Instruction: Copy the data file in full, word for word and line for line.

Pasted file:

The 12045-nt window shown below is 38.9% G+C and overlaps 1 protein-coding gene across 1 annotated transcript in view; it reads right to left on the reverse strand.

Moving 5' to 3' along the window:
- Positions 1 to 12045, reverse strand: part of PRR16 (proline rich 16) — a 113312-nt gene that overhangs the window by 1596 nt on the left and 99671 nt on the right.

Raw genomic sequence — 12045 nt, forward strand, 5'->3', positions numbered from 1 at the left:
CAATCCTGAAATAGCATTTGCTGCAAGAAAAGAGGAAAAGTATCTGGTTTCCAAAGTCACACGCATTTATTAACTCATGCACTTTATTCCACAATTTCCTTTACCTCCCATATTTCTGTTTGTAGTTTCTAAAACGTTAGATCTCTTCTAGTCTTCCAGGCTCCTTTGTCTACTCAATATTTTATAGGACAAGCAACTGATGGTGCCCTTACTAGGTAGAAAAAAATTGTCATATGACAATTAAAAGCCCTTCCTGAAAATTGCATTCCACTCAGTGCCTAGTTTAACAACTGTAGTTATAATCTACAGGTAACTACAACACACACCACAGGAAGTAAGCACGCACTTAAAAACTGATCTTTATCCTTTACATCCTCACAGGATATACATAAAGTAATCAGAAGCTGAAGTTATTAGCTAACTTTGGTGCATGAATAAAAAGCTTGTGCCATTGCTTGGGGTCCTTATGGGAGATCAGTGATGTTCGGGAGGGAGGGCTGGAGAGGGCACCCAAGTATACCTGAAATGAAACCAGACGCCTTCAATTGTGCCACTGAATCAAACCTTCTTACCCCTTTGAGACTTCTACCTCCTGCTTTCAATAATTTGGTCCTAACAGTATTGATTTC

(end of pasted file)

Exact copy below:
The 12045-nt window shown below is 38.9% G+C and overlaps 1 protein-coding gene across 1 annotated transcript in view; it reads right to left on the reverse strand.

Moving 5' to 3' along the window:
- Positions 1 to 12045, reverse strand: part of PRR16 (proline rich 16) — a 113312-nt gene that overhangs the window by 1596 nt on the left and 99671 nt on the right.

Raw genomic sequence — 12045 nt, forward strand, 5'->3', positions numbered from 1 at the left:
CAATCCTGAAATAGCATTTGCTGCAAGAAAAGAGGAAAAGTATCTGGTTTCCAAAGTCACACGCATTTATTAACTCATGCACTTTATTCCACAATTTCCTTTACCTCCCATATTTCTGTTTGTAGTTTCTAAAACGTTAGATCTCTTCTAGTCTTCCAGGCTCCTTTGTCTACTCAATATTTTATAGGACAAGCAACTGATGGTGCCCTTACTAGGTAGAAAAAAATTGTCATATGACAATTAAAAGCCCTTCCTGAAAATTGCATTCCACTCAGTGCCTAGTTTAACAACTGTAGTTATAATCTACAGGTAACTACAACACACACCACAGGAAGTAAGCACGCACTTAAAAACTGATCTTTATCCTTTACATCCTCACAGGATATACATAAAGTAATCAGAAGCTGAAGTTATTAGCTAACTTTGGTGCATGAATAAAAAGCTTGTGCCATTGCTTGGGGTCCTTATGGGAGATCAGTGATGTTCGGGAGGGAGGGCTGGAGAGGGCACCCAAGTATACCTGAAATGAAACCAGACGCCTTCAATTGTGCCACTGAATCAAACCTTCTTACCCCTTTGAGACTTCTACCTCCTGCTTTCAATAATTTGGTCCTAACAGTATTGATTTC